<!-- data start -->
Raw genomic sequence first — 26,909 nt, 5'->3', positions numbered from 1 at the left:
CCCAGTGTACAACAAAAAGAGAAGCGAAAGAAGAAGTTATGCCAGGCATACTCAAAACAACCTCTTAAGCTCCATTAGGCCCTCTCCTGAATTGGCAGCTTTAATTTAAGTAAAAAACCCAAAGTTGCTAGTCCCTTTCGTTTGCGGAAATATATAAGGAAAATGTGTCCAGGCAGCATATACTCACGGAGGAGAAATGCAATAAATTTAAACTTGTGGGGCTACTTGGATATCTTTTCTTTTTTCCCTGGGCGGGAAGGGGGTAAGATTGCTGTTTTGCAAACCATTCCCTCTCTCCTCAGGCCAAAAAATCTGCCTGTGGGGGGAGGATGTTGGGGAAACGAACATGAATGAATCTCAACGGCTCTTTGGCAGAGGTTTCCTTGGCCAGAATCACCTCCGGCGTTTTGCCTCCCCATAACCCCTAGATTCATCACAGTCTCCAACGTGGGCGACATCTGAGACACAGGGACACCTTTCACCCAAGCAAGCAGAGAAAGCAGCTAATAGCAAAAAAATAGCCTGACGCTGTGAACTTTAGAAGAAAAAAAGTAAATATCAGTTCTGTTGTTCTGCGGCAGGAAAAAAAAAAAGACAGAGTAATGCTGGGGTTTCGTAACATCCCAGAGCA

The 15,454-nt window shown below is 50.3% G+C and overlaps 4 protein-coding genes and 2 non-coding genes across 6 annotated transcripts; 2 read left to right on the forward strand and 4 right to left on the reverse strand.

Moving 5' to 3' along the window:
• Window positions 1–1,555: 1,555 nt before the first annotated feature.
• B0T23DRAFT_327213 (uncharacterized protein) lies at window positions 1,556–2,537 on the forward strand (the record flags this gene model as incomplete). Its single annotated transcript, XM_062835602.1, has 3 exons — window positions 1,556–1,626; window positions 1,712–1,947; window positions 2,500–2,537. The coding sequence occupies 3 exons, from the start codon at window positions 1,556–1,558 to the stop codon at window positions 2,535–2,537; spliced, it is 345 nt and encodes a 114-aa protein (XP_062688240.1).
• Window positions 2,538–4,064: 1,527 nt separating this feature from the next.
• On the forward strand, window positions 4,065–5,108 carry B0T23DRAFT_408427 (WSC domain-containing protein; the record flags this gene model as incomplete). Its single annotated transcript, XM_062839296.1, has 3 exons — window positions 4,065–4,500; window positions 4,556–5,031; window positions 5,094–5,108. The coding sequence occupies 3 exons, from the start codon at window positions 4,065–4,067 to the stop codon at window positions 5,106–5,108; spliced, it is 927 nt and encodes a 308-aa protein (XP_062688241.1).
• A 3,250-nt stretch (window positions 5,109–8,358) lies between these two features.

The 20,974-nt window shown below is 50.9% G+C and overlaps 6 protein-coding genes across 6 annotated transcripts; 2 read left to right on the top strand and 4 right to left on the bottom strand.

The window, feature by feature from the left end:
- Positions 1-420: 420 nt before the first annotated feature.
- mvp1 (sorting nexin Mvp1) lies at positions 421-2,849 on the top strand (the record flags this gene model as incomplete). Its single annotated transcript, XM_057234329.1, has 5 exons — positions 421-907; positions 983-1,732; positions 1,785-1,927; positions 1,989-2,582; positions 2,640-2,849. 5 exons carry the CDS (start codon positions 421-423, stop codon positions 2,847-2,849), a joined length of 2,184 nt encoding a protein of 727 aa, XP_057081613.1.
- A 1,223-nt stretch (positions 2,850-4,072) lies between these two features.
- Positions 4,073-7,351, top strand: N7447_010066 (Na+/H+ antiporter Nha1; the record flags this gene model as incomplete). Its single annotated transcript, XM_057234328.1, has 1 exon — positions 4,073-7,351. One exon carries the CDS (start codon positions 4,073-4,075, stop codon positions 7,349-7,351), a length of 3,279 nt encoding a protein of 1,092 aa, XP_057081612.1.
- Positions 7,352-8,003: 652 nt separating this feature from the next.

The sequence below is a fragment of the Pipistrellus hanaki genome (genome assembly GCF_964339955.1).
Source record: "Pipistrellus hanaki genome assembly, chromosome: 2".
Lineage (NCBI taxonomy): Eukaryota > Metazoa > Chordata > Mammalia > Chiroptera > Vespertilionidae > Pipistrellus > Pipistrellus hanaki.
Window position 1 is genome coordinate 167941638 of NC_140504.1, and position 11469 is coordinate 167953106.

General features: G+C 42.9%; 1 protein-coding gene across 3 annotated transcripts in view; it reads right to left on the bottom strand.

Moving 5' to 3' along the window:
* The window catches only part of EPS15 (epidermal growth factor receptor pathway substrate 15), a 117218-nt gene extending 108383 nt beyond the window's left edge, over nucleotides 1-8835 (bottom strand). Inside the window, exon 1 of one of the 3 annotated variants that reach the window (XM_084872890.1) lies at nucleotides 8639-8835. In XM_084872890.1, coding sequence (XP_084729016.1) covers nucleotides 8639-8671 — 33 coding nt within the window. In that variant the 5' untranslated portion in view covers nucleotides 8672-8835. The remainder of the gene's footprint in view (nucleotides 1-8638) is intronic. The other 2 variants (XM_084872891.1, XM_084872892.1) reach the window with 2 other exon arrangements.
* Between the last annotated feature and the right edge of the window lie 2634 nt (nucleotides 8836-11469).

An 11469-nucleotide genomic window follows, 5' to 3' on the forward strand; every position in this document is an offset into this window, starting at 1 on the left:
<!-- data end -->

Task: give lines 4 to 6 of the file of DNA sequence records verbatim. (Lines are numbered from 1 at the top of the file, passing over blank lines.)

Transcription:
Moving 5' to 3' along the window:
• Window positions 1–1,555: 1,555 nt before the first annotated feature.
• B0T23DRAFT_327213 (uncharacterized protein) lies at window positions 1,556–2,537 on the forward strand (the record flags this gene model as incomplete). Its single annotated transcript, XM_062835602.1, has 3 exons — window positions 1,556–1,626; window positions 1,712–1,947; window positions 2,500–2,537. The coding sequence occupies 3 exons, from the start codon at window positions 1,556–1,558 to the stop codon at window positions 2,535–2,537; spliced, it is 345 nt and encodes a 114-aa protein (XP_062688240.1).